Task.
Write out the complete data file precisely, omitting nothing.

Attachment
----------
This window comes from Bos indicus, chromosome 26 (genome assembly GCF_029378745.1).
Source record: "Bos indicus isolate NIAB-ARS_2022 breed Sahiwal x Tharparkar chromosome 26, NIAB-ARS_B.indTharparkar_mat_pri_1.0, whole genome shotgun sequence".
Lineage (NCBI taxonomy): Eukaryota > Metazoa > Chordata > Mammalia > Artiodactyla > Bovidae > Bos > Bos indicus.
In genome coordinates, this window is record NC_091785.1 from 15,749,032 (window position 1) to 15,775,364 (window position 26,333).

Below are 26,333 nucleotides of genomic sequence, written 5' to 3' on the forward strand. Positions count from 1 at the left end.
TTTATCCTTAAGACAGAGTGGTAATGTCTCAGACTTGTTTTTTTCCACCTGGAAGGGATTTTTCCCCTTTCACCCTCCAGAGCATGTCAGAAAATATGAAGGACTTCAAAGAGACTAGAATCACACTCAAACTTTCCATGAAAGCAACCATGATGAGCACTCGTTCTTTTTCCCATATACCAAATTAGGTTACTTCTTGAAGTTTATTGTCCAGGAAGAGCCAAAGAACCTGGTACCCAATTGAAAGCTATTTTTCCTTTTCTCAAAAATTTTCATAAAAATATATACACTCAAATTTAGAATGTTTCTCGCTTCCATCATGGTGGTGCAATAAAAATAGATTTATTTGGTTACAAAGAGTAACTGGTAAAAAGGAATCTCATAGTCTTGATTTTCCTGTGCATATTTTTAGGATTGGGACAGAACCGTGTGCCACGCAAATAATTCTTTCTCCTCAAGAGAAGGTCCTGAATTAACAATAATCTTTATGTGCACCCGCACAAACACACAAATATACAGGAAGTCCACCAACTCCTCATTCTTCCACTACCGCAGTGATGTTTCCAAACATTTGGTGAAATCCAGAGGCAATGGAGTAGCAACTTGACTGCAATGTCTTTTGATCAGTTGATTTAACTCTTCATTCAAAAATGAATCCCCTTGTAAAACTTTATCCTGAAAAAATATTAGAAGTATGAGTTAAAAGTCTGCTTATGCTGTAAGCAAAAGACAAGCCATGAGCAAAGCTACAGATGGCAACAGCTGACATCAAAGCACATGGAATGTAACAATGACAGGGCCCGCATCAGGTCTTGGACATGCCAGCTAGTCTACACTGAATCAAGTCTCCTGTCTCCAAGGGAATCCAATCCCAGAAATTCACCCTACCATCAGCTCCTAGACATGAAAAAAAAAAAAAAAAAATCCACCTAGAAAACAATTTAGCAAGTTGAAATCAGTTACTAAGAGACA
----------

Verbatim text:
This window comes from Bos indicus, chromosome 26 (genome assembly GCF_029378745.1).
Source record: "Bos indicus isolate NIAB-ARS_2022 breed Sahiwal x Tharparkar chromosome 26, NIAB-ARS_B.indTharparkar_mat_pri_1.0, whole genome shotgun sequence".
Lineage (NCBI taxonomy): Eukaryota > Metazoa > Chordata > Mammalia > Artiodactyla > Bovidae > Bos > Bos indicus.
In genome coordinates, this window is record NC_091785.1 from 15,749,032 (window position 1) to 15,775,364 (window position 26,333).

Below are 26,333 nucleotides of genomic sequence, written 5' to 3' on the forward strand. Positions count from 1 at the left end.
TTTATCCTTAAGACAGAGTGGTAATGTCTCAGACTTGTTTTTTTCCACCTGGAAGGGATTTTTCCCCTTTCACCCTCCAGAGCATGTCAGAAAATATGAAGGACTTCAAAGAGACTAGAATCACACTCAAACTTTCCATGAAAGCAACCATGATGAGCACTCGTTCTTTTTCCCATATACCAAATTAGGTTACTTCTTGAAGTTTATTGTCCAGGAAGAGCCAAAGAACCTGGTACCCAATTGAAAGCTATTTTTCCTTTTCTCAAAAATTTTCATAAAAATATATACACTCAAATTTAGAATGTTTCTCGCTTCCATCATGGTGGTGCAATAAAAATAGATTTATTTGGTTACAAAGAGTAACTGGTAAAAAGGAATCTCATAGTCTTGATTTTCCTGTGCATATTTTTAGGATTGGGACAGAACCGTGTGCCACGCAAATAATTCTTTCTCCTCAAGAGAAGGTCCTGAATTAACAATAATCTTTATGTGCACCCGCACAAACACACAAATATACAGGAAGTCCACCAACTCCTCATTCTTCCACTACCGCAGTGATGTTTCCAAACATTTGGTGAAATCCAGAGGCAATGGAGTAGCAACTTGACTGCAATGTCTTTTGATCAGTTGATTTAACTCTTCATTCAAAAATGAATCCCCTTGTAAAACTTTATCCTGAAAAAATATTAGAAGTATGAGTTAAAAGTCTGCTTATGCTGTAAGCAAAAGACAAGCCATGAGCAAAGCTACAGATGGCAACAGCTGACATCAAAGCACATGGAATGTAACAATGACAGGGCCCGCATCAGGTCTTGGACATGCCAGCTAGTCTACACTGAATCAAGTCTCCTGTCTCCAAGGGAATCCAATCCCAGAAATTCACCCTACCATCAGCTCCTAGACATGAAAAAAAAAAAAAAAAAATCCACCTAGAAAACAATTTAGCAAGTTGAAATCAGTTACTAAGAGACA